4. The edition I linked was published by the good people at Estes & Lauriat in 1883. The original of the scan is at the University of Wisconsin-Madison. The copy enjoyed by ma femme is at the Newberry Library in Chicago.

    Do you think the Vassar bookstore has print-on-demand editions available? It seems like they should.

    I believe that true Jamesians will protest your narrative. James was never "done in as a writer"! He only got better and better!

    1. I mean by being 'done in'--the struggle w/his confidence. I'm finding several print on demand versions on Amazon.
      Will you read the others in the series?

    2. Read more of the Three Vassar Girls? I have not even read one. I have barely read more than what I quote.

      But I wish someone else - someone with more tolerance for cliches and/or camp - would read one and report on the highlights. What else is as hilarious as that "two kinds of girls" quote? I hope that theoretical reader does not pay $25 for a junky POD copy of something pinched from Google Books.

      If anyone is taking requests, please start with Three Vassar Girls in France: A Story of the Siege of Paris. Vassar girls were tough characters! Maybe there is a scene where they eat roasted rats. Maybe they become Communards.

      Hey, look, the Vassar girls are like the Baroness in The Europeans: "The three girls made Mrs. Davenport's salon very attractive by draping her Indian shawls as portières..." (p. 13)

    3. I am not certain how long this will take me, but I have quite the soft spot for this kind of 19th century girls fiction, so I have downloaded it -- I will let you know how it goes.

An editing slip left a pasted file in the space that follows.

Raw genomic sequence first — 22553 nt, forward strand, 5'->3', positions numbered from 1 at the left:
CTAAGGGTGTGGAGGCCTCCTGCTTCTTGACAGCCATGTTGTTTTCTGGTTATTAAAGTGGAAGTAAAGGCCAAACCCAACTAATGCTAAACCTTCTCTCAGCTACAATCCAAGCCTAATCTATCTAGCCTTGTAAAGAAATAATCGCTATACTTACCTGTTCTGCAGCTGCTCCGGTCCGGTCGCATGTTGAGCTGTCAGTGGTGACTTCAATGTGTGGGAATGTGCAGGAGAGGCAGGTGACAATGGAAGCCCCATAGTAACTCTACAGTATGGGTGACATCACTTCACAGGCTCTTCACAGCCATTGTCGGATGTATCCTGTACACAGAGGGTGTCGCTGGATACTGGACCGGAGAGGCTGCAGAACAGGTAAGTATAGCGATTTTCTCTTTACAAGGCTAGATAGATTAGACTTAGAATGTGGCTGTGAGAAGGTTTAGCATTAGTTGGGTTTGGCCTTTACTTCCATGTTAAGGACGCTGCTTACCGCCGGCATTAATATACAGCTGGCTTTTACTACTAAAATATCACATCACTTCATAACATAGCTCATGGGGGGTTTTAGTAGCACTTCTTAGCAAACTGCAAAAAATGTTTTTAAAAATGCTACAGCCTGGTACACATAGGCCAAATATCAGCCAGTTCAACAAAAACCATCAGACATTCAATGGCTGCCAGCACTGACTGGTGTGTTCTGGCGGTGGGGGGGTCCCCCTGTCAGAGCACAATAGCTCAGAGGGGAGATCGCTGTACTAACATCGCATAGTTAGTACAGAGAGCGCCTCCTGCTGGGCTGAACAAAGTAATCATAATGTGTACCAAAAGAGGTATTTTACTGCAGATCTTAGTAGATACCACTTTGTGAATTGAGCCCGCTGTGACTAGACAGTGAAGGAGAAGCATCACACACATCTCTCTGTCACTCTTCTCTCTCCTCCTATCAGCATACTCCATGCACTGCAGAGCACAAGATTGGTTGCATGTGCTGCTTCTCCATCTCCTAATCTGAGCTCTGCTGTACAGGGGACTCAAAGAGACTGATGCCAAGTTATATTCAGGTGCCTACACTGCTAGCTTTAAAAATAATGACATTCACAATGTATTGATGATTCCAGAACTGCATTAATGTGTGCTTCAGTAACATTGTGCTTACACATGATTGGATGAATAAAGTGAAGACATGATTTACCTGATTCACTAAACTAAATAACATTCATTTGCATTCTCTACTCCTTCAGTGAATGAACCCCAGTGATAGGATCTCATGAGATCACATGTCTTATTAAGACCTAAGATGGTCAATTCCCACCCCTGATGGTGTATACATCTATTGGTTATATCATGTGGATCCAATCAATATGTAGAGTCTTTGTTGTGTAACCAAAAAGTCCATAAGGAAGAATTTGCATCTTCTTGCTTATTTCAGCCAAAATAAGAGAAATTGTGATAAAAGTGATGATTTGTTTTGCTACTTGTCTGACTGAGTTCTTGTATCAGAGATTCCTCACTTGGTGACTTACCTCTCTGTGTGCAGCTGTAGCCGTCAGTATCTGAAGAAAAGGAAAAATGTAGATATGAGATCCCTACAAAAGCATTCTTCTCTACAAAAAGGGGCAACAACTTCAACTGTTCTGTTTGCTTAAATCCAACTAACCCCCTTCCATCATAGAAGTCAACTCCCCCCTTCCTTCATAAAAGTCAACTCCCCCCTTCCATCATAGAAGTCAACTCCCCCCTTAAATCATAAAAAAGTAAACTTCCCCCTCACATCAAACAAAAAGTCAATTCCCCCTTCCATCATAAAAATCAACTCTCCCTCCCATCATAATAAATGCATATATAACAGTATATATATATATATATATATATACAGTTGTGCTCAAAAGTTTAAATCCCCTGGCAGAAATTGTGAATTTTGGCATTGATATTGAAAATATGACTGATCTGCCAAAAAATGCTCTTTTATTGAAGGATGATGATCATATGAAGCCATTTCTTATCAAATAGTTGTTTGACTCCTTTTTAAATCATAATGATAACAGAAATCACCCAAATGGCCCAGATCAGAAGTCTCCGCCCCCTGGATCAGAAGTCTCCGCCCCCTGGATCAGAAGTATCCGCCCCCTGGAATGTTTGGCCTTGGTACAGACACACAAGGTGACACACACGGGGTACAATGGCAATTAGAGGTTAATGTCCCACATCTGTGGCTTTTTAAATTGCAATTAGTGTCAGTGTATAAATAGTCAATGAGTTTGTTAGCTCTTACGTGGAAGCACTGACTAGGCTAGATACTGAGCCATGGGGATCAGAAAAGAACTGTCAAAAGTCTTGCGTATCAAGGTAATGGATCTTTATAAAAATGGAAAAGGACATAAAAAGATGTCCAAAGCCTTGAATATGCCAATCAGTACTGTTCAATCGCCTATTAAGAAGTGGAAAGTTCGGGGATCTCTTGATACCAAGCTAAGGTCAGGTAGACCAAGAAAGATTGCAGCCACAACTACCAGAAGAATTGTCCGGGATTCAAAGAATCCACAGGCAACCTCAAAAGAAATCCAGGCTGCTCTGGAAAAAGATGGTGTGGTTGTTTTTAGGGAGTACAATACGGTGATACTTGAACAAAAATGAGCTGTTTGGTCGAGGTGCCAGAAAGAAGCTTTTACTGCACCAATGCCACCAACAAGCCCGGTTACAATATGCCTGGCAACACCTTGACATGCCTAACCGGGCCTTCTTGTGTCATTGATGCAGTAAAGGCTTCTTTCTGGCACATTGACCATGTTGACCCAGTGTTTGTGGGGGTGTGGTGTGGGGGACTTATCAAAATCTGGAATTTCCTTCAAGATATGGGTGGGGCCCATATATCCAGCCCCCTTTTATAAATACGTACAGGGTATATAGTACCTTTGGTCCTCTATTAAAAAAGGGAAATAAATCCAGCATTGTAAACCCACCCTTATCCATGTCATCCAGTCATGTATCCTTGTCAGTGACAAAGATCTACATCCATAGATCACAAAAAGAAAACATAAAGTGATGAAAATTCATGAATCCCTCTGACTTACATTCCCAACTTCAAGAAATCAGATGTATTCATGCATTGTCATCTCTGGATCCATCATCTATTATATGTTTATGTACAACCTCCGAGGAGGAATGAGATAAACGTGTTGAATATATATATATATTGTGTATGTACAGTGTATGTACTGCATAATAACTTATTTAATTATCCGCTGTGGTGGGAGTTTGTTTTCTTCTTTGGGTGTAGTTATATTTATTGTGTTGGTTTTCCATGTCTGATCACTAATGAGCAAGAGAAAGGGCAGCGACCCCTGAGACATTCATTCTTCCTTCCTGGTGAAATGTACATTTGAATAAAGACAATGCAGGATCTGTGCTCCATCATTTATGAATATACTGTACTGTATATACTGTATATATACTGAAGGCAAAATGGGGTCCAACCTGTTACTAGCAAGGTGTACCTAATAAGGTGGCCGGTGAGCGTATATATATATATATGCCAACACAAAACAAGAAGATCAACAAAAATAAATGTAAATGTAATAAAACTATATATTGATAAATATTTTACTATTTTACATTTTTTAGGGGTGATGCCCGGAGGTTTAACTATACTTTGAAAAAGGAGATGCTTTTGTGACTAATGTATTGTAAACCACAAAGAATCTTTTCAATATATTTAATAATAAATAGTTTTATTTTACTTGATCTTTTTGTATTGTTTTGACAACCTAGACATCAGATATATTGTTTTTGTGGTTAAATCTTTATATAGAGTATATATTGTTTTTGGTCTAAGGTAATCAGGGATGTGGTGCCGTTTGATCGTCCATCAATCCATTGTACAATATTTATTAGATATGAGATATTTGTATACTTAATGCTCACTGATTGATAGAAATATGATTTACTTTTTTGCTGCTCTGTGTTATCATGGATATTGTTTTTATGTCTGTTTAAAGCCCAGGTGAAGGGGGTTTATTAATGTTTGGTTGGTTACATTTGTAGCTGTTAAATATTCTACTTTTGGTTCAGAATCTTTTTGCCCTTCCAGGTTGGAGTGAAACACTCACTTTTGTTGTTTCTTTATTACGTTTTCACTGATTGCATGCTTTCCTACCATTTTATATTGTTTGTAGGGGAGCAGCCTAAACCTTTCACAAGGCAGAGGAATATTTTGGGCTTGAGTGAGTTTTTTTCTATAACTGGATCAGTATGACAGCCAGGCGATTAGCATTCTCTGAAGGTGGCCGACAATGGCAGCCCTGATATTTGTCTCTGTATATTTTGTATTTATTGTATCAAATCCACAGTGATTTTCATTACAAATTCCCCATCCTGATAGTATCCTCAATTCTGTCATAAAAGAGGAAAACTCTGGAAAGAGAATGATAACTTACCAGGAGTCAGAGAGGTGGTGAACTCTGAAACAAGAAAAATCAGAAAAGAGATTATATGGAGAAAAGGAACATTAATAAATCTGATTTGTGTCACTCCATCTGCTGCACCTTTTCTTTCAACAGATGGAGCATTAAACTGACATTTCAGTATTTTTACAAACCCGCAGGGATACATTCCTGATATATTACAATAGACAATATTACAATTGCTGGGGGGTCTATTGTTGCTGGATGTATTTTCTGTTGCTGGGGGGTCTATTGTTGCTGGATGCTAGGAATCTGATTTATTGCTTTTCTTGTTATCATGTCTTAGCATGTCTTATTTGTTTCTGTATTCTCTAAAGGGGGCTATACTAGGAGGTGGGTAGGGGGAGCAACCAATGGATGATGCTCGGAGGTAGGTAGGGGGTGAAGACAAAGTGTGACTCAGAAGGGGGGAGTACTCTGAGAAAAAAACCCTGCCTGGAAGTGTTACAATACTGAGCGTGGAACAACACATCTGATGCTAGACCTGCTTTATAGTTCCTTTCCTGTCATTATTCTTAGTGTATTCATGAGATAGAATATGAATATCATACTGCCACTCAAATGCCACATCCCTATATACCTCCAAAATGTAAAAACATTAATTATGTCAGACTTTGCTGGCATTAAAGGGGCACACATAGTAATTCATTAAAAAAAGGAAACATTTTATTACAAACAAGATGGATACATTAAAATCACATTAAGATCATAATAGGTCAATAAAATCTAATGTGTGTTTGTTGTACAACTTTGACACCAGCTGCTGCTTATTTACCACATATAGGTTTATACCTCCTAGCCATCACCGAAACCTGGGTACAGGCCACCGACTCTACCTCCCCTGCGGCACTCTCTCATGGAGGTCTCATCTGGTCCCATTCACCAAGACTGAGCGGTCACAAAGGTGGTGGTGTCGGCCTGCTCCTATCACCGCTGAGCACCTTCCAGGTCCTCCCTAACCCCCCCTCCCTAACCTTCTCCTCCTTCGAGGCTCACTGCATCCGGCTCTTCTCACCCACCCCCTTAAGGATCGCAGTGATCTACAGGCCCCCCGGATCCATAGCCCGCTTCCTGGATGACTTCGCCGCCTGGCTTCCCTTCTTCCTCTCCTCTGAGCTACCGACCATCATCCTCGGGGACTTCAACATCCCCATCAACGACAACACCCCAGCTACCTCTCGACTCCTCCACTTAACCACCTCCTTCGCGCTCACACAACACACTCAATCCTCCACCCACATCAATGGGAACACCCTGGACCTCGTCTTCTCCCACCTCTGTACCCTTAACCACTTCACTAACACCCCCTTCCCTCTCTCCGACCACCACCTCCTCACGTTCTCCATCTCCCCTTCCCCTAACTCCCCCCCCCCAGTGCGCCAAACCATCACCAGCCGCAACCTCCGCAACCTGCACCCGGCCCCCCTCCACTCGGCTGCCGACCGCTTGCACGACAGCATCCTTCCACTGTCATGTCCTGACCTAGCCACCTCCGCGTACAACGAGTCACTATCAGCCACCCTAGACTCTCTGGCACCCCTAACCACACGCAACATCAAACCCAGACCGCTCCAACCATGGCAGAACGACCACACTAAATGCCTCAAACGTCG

4. Oh good. The Vassar girls books ought to be fun in some limited dose, at least. And the illustrations are quite good, which is a big bonus.

      I feel I should have know your blog, but I guess I did not. So thanks for the introduction.

  5. Did Lizzie W Champney live long enough to encounter Dorothy Parker's remark "If all the girls at Vassar were laid end to end, I wouldn't be at all surprised."?

  6. Your four numbered points about "Daisy Miller" hit the nail on the head. Perhaps it is a mark of my limitations as a reader, but I wish all of James was as accessible and interesting as Daisy's story. I could then become a Jamesian. Perhaps my next rereading of "Daisy Miller" would be the catalyst needed to send me on to more by James. Confession: I have now started and stopped _The Portrait of a Lady_ about a dozen times; I guess that says more about me than about the novel.

  7. Luckily for Champney, she died long before the onset of cultural decadence. Kinda vulgar, Dorothy Parker.

    I will pursue a couple of those numbered points and see what happens. I would not call myself a Jamesian either. Haven't read enough, for one thing.

  8. The Siege of Paris book looks marvelous: "Droves of beeves were waiting at the different stations to be taken into Paris." And it's copiously illustrated!

  9. Generously illustrated. I wish that could return.

    Better enjoy those beeves, because pretty soon, it'll be rats.

  10. " it'll be rats"
    You mean cellar-rabbits.
    There were also roof-rabbits, of course.

  11. Cellar-rabbits. This novel gets better and better.

    The actual Siege of Paris novel, not the one in my imagination ,but the real one, actually includes the eating of the zoo animals. See p. 137 on. Some punches are pulled.